Dec 7, 2012
Vegetable council hands out awards during Great Lakes EXPO

The Michigan Vegetable Council (MVC) handed out two awards during the annual banquet of the Great Lakes Fruit, Vegetable & Farm Market EXPO.

Master Farmer Award

The Master Farmer Award is given in recognition of outstanding farming practices, as well as cooperation with Michigan State University (MSU) researchers and Extension educators and leadership roles in the vegetable industry and local community. MVC presented the 2012 Master Farmer Award to G. L. Malburg Farms of Hart, Mich.

Malburg Farms got its start in 1974, when Jerry Malburg, while working as a full-time mechanic, bought 80 acres in Mason County to grow vegetables. It was the same year he married his wife, Lois. The farm expanded over the years to more than 1,600 acres, along with two hog finishing operations. The farm also receives asparagus and cherries from other growers for shipment to processors. Jerry’s son, Ryan, and his wife, Kris, are now operating the farm. Jerry planted his last crops this spring and lost a valiant battle with cancer on July 20. This special recognition for Malburg Farms is dedicated to Jerry’s memory.

Jerry Malburg had many hobbies and interests. He was an avid deer hunter, shot billiards competitively, enjoyed college sports and NASCAR, and was a mechanic for snowmobile teams. But first and foremost, Jerry was a farmer and liked to see things grow. Asparagus and carrots, along with asparagus crowns, are now the mainstay vegetable crops, but the farm has also grown summer and winter squash, red beets, parsnips, turnips, broccoli, cauliflower and spinach, as well as cherries and sugar beets. The farm was the first in the area to grow Dickinson squash for processing. The farm also pioneered in developing a storage system for carrots held for the fresh-cut market. With his mechanical abilities, Jerry could fix and build almost anything. He fabricated the first butternut squash harvester, which did the work of 12 to 14 people.

Jerry also understood the “big picture,” serving the industry in leadership roles with the Michigan Asparagus Advisory Board, the MACMA Asparagus Division, the Michigan Asparagus Research Committee and the cherry marketing order board. He worked with other industry leaders to secure compensation in the last farm bill for asparagus growers impacted by Peruvian imports that were facilitated by a U.S. trade agreement. Jerry’s enduring interest in learning how to grow things better made him a natural as a cooperator with MSU researchers, including having a number of research trials on his farm.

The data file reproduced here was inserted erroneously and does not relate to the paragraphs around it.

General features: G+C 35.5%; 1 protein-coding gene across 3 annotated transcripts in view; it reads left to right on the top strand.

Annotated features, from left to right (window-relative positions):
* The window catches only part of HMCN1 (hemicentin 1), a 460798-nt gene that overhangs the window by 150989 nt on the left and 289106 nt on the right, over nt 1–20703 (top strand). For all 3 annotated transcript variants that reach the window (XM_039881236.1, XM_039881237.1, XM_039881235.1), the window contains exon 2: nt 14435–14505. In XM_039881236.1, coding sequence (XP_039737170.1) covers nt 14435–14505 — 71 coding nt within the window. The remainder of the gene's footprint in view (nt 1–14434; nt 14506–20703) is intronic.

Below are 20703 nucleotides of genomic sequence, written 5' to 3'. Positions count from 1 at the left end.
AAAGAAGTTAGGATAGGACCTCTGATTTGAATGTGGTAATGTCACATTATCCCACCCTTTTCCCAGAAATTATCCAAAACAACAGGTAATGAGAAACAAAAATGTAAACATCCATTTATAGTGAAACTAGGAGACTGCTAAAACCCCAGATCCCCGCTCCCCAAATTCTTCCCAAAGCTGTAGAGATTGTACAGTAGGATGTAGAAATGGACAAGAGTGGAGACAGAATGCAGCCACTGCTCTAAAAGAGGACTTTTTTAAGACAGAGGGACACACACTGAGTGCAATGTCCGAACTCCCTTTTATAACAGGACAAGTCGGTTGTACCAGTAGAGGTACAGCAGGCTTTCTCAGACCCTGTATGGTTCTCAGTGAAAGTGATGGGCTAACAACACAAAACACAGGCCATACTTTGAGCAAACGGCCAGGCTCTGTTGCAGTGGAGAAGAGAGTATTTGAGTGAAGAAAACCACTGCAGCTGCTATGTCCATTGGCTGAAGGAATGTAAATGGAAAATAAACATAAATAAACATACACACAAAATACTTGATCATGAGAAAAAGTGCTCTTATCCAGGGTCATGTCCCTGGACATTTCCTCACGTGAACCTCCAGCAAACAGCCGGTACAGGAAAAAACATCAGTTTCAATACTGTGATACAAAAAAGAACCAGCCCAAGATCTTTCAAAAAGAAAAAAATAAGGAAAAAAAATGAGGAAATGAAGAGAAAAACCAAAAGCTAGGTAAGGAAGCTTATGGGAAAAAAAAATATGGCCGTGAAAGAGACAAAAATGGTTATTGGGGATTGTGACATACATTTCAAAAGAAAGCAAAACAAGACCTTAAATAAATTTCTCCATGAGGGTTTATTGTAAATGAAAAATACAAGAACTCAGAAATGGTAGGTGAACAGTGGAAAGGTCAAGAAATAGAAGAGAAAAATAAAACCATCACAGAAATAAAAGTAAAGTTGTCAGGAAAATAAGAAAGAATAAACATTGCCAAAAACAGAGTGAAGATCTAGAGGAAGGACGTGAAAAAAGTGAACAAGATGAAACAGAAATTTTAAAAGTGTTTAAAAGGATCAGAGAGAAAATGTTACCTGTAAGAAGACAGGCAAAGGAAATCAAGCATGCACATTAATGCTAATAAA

Master Farmer Associate Award

The Master Farmer Associate Award is given to an individual who, while not directly involved in farming, has had a significant impact on the well-being of the vegetable industry in Michigan. MVC presented its 2012 Master Farmer Associate Award to Hannah Stevens.

Hannah Stevens joined MSU Extension in 1981 as an Extension horticultural agent in Macomb County. In 1992, she became an Extension Agricultural and Natural Resources agent, and in 2010 achieved senior Extension educator status. Over this time, she worked closely with muck vegetable growers in the Imlay City area, and with vegetable growers on mineral soil in Macomb, St. Clair and Lapeer counties.

Throughout her career, Hannah developed and implemented meaningful educational programs to meet the diverse needs of both commercial growers and homeowners. She was also well respected for her effective collaboration and technical assistance in statewide and multi-state efforts involving research, scholarship, programming and leadership skills. She co-authored the grant proposal that funded the Great Lakes Vegetable Working Group, which connects researchers and educators from many states and Canada.

She conducted research trials on sweet corn and cooperated on many research trials with MSU specialists. She organized tours and meetings each year to keep growers educated, especially on new pest threats and new technology, along with other issues such as labor and environmental concerns. Hannah was well known to all the growers in her area and was the face of MSU Extension to many of them.

Hannah retired this past March. She looks forward to assisting her husband Larry with his business and spending more time with her adult children, Nate and Lena, and her twin sister, Ruth.

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